If you think that giving up a realistic work-life balance is an inevitable consequence of deciding to run your own business, think again:
While it's true that being an entrepreneur requires dedication and tenacity, just as conventional employees can find ways to work smarter rather than harder, so can business owners.
If you're looking for ways to streamline your work habits, try utilizing the five strategies below:
1. Take More Breaks
For entrepreneurs, the office can feel like a constant maelstrom of tasks to attend to; emails are always incoming, the phone is always ringing, and there's always something that needs to be done. As such, many entrepreneurs find that by 11 a.m., their focus already feels frayed; getting through the rest of the day, therefore, becomes difficult and productivity takes a nose dive.
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According to scientific research, there's a simple solution to the aforementioned problem: Rather than running around frantically trying to balance three tasks at once, respect the natural limits of the human attention span. The ultradian rhythms of our brains function in such a way that most of us are only able to focus for 90 minutes at a time and we need at least 20 minutes worth of rest after those 90 minutes have passed (in order to recuperate our ability to focus). So, take a lunch break (and not at your desk. Go out for a walk), take coffee breaks, and make an afternoon date with your favorite online diversion. Counter-intuitive as it may seem, your productivity will actually increase.
The number one mistake most small business owners make is treating their business like a new baby: Something precious and fragile that no one else can possibly handle correctly. Operating under this delusion, many entrepreneurs refuse to delegate tasks appropriately, instead trying to do everything themselves... But of course, as established business owners know, "If you truly want to be successful in your own business, you cannot and should not do everything yourself." Taking on too much inevitably leads to burnout, and a business owner who is in the throes of exhaustion cannot properly organize and run a company.
To stop occupational burnout before it has a chance to begin, focus on “big picture” thinking (e.g. managing employees, planning growth strategies) and give your employees a chance to tackle the smaller, detail-oriented tasks that need to be completed.
Small businesses typically have a limited number of employees, a fact which can render delegation alone ineffective. If you're in this situation, you need to consider the next best thing outsourcing. As the experts at Entrepreneur And Investor so aptly put it, “Outsourcing is a way of accessing the skills you need to get jobs done which will strengthen your business. For start-ups, it is the perfect way to buy the expertise required on an affordable and scalable basis. Gone are the days when, if you needed a bookkeeper, you hired one and provided them with sick pay, holiday pay, a desk and an office.”
A quick search through online freelancing sites will likely turn up all of the professional services your business requires and then some at surprisingly reasonable rates. Don't be afraid to give freelancers a try.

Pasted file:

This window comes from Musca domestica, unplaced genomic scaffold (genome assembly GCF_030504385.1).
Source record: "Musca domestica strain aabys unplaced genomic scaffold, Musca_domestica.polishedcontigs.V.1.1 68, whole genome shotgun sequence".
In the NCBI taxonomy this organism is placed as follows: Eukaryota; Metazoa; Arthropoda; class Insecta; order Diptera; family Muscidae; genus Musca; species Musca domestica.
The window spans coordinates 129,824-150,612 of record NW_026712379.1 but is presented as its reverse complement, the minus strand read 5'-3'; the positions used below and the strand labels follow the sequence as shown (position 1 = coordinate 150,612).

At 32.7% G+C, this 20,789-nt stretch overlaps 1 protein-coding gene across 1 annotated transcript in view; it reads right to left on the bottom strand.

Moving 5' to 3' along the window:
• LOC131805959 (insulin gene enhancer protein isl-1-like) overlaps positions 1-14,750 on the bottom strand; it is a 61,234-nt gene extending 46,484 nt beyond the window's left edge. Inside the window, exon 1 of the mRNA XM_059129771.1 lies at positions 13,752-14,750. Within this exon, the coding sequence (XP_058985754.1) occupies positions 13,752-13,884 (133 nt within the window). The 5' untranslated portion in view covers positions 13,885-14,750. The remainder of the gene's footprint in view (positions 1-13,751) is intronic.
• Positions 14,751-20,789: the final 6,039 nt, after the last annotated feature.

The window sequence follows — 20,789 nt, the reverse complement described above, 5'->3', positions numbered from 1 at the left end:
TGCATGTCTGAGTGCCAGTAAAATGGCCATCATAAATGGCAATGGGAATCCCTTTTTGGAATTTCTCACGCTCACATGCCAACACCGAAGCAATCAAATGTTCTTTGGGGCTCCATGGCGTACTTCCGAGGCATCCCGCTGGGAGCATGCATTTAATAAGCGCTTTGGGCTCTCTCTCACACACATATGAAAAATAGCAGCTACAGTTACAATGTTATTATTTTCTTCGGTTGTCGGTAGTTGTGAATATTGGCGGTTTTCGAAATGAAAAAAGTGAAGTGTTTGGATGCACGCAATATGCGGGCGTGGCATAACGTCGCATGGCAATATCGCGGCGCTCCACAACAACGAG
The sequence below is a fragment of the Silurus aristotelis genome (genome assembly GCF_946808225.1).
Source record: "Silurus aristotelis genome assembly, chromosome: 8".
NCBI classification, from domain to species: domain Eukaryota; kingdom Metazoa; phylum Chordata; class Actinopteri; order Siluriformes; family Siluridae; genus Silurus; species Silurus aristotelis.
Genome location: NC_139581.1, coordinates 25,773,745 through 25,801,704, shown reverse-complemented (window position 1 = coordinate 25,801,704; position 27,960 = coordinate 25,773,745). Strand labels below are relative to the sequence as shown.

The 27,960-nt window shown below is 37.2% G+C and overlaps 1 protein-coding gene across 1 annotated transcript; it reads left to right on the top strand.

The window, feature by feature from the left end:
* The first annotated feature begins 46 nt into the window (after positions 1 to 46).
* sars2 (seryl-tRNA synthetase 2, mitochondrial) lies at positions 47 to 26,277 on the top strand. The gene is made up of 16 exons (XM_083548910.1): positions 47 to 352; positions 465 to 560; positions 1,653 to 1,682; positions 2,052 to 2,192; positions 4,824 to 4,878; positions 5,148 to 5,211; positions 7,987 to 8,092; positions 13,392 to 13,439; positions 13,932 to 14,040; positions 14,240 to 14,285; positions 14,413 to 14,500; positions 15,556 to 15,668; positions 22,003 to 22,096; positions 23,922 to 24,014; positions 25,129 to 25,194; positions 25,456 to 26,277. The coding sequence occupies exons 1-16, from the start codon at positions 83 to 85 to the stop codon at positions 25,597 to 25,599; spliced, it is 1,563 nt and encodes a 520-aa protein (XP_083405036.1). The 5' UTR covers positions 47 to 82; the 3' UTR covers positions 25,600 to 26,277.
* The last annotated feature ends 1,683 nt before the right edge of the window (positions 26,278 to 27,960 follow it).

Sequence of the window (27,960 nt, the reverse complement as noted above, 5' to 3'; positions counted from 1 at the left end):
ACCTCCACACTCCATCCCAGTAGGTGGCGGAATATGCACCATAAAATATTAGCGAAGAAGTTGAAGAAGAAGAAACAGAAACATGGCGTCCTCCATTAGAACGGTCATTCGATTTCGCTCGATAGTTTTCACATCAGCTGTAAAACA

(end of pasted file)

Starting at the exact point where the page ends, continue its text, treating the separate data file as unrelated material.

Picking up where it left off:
Related Article: Part of the Job: 7 Skills All Entrepreneurs Must Master
4. Plan for the Future
Entrepreneurs often feel overloaded with duties on a day-to-day basis, and as such, they focus exclusively on keeping their heads above water; they do what has to be done each day and forget about tomorrow. However, this approach often means working harder for a longer period of time: A lack of growth planning puts many small businesses at risk of bankruptcy and a failure to plan for retirement leaves many entrepreneurs faced with the prospect of working well into their old age.
Don't fall into these traps: Consult with a professional accountant as soon as you can afford to do so and work with him or her to create a five-year growth strategy that accounts for probable expenses and affords the ability to take investment risks that may pay off in a big way down the road. Likewise, you should talk to a financial planning specialist about how to effectively save up for retirement while running your own business.
According to the financial planning agency Plentitude, “Solid planning includes making sure we have the ability to draw from a solid base of dividend stocks, income from bond funds or individual issues, including municipal, corporates, and U.S. government-backed paper, and any other sources of future income we’ve planned for since our 20s.” That's right, since your 20s. Even if you're starting a business fresh out of college, the time to start planning for your retirement is now.
5. Take Care of Your Body
We tend to envision entrepreneurs as people who work through lunch hour while wolfing down cheap microwave food and who sleep for about four hours per night and sometimes not at all. If you think this is the path to enhanced productivity, think again: Research has shown that neglecting your body winds up short-changing your business, too. When you're tired all the time, not only does work feel much more arduous than it actually is, you become prone to making errors (due to an impaired short-term memory) and bad business decisions.
Additionally, over time, this physical neglect adds up, leading to illnesses (such as diabetes, heart disease, and cancer) that have the potential to seriously impact your productivity. Don't gamble with your health; work adequate sleep and nutritious food into your daily schedule to help ensure a strong future for you and your business.
Remember, the soul of remaining competitive as a business lies in doing more, faster, and with less effort. Don't mistake drudgery for productivity; if you're working too hard for too little measurable gain, go back to the drawing board and reexamine your working strategy.